Read more from Wikipedia on the TTIP here.

Groups such as 38 Degrees have been following the TTIP as closely as anyone and have warned that it could help speed up the privatisation of our services, the NHS in particular as well as giving corporations further powers to sue elected governments should they pass laws which hurt their profits.  The full text has not been made public, so it is difficult to verify either the positive of negative interpretations.

As a 38 Degrees member and concerned citizen myself, I have also been anxiously watching the progress of the TTIP.  I am hopeful that there must be something of value to the UK population in it, but so far, it seems as toxic as it comes. I am extremely against the idea of corporations having new powers to sue governments because this would make it difficult to reverse privatisation that has already taken place.  The fact that the NHS has not been removed from the TTIP despite the overwhelming public opposition is further evidence of how completely the wishes and ideals of the electorate have been ignored by our current government.

If I am elected I will lobby for complete rejection of the TTIP. If there is anything which would benefit the UK as a whole in there already, then let us take that forward in a new agreement and not waste everyone’s time and effort trying to unpick the current TTIP or placate the public by promising to remove “sections” only. I hope that MP’s will be given a chance to view the deal if it still exists in May, in which case I will communicate everything I can with you. If I am somehow prevented from doing this then I will pursue whistleblower protection so that I can communicate its contents.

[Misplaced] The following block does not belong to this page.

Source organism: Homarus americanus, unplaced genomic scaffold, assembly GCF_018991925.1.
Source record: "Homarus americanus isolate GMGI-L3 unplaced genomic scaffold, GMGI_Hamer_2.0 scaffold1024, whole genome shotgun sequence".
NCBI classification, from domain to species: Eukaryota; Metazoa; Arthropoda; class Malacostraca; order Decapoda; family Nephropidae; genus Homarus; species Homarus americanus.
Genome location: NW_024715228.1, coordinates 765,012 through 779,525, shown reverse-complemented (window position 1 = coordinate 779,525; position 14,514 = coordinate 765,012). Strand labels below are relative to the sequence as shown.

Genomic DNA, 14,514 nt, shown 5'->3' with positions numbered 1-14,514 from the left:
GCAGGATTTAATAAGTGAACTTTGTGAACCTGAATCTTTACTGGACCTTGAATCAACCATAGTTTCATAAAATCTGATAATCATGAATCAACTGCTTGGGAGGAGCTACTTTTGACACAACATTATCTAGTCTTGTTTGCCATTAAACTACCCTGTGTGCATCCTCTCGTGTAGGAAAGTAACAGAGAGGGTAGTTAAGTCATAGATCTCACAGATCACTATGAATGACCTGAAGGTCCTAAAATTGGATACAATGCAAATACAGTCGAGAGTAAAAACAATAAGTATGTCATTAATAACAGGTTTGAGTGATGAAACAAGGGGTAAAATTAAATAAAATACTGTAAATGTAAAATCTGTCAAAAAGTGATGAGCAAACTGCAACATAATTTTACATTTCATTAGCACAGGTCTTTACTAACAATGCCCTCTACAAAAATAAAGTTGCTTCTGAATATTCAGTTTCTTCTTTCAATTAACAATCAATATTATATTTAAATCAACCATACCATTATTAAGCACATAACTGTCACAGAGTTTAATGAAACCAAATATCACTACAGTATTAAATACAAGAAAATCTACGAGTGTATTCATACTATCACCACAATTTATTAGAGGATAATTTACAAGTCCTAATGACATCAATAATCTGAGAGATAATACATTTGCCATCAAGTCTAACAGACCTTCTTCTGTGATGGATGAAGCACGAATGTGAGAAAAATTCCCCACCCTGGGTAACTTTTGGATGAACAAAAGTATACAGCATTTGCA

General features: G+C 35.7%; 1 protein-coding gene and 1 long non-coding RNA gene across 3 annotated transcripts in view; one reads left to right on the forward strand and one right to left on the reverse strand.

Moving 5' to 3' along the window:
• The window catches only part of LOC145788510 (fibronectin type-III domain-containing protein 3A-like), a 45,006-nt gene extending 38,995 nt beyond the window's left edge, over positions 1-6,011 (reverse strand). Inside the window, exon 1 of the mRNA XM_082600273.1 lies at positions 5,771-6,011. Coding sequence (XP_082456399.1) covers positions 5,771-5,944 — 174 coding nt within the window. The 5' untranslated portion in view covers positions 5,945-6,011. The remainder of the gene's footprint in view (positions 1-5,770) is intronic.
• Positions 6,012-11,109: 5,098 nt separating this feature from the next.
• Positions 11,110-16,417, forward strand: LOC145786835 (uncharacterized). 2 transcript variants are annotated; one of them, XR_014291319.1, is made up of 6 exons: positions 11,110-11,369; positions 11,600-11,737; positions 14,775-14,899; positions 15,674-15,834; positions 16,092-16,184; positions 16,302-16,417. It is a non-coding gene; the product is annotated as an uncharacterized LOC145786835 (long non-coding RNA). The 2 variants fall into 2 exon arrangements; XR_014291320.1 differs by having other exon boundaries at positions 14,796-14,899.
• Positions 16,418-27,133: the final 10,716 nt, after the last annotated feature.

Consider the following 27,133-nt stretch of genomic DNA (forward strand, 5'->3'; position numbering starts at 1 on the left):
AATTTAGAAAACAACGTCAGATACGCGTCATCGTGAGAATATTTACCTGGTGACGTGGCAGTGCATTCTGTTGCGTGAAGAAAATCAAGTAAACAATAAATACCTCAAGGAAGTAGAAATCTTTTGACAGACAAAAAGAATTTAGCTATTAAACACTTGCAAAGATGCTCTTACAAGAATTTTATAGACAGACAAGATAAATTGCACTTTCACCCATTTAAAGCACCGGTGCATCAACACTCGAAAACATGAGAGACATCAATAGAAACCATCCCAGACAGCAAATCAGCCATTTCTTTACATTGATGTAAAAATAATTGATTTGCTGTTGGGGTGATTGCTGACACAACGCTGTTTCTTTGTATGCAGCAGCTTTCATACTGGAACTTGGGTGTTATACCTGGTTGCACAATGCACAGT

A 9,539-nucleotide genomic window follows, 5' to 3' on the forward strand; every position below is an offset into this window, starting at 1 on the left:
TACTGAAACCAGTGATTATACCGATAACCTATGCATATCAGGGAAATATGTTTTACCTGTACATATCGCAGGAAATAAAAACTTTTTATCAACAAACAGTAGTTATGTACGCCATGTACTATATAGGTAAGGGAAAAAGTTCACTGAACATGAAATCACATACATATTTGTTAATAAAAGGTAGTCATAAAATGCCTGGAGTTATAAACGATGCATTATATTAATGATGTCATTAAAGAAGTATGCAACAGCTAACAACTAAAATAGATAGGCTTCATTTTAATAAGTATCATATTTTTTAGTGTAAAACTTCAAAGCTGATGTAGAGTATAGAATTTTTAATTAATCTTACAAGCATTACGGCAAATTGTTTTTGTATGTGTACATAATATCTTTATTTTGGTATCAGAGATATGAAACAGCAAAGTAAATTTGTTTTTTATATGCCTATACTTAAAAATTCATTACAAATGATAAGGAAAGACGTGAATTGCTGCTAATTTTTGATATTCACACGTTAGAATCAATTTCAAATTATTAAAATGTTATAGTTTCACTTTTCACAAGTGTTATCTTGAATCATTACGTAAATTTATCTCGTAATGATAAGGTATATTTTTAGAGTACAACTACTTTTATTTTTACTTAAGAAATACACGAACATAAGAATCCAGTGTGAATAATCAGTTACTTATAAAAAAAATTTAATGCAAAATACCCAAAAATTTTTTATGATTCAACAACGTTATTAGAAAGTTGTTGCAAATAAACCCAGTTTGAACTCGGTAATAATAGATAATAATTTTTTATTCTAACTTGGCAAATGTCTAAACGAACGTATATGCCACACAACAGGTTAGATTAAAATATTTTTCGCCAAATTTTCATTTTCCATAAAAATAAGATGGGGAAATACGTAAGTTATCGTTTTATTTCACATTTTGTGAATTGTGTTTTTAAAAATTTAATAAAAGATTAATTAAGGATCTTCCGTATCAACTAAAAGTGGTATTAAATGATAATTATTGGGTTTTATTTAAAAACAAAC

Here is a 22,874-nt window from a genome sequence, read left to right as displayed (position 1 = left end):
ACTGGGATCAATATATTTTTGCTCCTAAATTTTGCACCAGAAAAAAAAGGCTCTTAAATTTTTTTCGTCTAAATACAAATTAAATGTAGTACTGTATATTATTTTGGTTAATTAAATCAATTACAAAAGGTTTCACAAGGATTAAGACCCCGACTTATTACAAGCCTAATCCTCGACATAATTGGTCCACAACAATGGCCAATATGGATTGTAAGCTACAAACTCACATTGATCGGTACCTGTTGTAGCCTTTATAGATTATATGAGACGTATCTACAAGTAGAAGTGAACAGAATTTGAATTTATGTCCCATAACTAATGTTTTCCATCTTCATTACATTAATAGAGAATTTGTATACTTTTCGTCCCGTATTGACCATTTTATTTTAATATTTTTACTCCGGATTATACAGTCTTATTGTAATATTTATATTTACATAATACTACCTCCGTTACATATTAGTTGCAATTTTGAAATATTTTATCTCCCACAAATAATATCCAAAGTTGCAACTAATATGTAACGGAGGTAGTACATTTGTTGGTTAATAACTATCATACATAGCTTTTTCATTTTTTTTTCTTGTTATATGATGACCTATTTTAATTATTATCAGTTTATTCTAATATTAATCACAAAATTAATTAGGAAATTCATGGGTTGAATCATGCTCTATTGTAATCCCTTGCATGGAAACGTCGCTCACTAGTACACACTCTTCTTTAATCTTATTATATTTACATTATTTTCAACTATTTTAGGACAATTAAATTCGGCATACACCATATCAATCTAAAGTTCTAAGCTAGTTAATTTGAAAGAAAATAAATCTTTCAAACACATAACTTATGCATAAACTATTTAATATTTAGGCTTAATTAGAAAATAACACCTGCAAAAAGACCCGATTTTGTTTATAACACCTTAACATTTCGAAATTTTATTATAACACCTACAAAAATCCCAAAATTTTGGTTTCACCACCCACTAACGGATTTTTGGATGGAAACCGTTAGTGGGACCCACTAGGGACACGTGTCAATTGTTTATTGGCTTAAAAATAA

It is important that the UK continues to further partnerships with our neighbours, but excluding defense and security issues, this should be done in a way that the electorate can interrogate, and preferably participate in, in a responsible and constructive manner.

Reversal of the creeping privatisation of the NHS in particular, which has been going on for at least 10 years, is something which I will make a top priority. All of the healthcare professionals, patients and general public I have spoken too, without exception, have stated that this would improve our NHS (along with hiring more medical professionals, on fair pay, ensuring they have the resources they need to do their jobs and matching the EU norms for total government healthcare spending).

Did you know that education has also been suffering from privatisation? Some heads of companies which run just a handful of schools earn twice the salary of the Prime Minister, regardless of how well or badly those schools are run, or how much the taxpayer is paying to support them? I will be standing for the reversal of this process as well.